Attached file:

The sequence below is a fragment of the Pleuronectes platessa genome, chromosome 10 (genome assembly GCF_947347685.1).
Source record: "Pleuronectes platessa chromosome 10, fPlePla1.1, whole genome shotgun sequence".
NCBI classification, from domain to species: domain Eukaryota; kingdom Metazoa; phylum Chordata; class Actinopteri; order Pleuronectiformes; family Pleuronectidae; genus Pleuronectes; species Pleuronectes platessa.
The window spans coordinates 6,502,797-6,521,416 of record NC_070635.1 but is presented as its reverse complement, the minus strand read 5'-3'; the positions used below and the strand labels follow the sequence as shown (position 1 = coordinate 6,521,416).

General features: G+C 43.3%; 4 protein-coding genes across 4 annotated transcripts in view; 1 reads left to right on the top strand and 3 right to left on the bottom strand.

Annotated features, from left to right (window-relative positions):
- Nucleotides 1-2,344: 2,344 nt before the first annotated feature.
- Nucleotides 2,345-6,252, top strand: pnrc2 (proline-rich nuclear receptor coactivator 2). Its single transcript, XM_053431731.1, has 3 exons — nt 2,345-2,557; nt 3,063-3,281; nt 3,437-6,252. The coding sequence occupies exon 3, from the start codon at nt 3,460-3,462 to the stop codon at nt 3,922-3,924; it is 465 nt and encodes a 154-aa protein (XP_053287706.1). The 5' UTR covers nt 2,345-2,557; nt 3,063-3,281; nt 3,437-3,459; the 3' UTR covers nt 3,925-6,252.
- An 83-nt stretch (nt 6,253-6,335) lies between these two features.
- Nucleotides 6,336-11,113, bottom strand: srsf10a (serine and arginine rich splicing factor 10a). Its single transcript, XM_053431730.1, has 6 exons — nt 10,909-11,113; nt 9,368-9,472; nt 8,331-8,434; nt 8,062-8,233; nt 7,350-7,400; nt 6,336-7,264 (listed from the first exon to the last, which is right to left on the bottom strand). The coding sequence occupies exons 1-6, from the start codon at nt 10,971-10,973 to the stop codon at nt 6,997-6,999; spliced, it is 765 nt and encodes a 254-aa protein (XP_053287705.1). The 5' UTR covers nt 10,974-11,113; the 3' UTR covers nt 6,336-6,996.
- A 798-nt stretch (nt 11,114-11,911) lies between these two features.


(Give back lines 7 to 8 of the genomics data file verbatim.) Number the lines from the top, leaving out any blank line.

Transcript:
- Nucleotides 1-2,344: 2,344 nt before the first annotated feature.
- Nucleotides 2,345-6,252, top strand: pnrc2 (proline-rich nuclear receptor coactivator 2). Its single transcript, XM_053431731.1, has 3 exons — nt 2,345-2,557; nt 3,063-3,281; nt 3,437-6,252. The coding sequence occupies exon 3, from the start codon at nt 3,460-3,462 to the stop codon at nt 3,922-3,924; it is 465 nt and encodes a 154-aa protein (XP_053287706.1). The 5' UTR covers nt 2,345-2,557; nt 3,063-3,281; nt 3,437-3,459; the 3' UTR covers nt 3,925-6,252.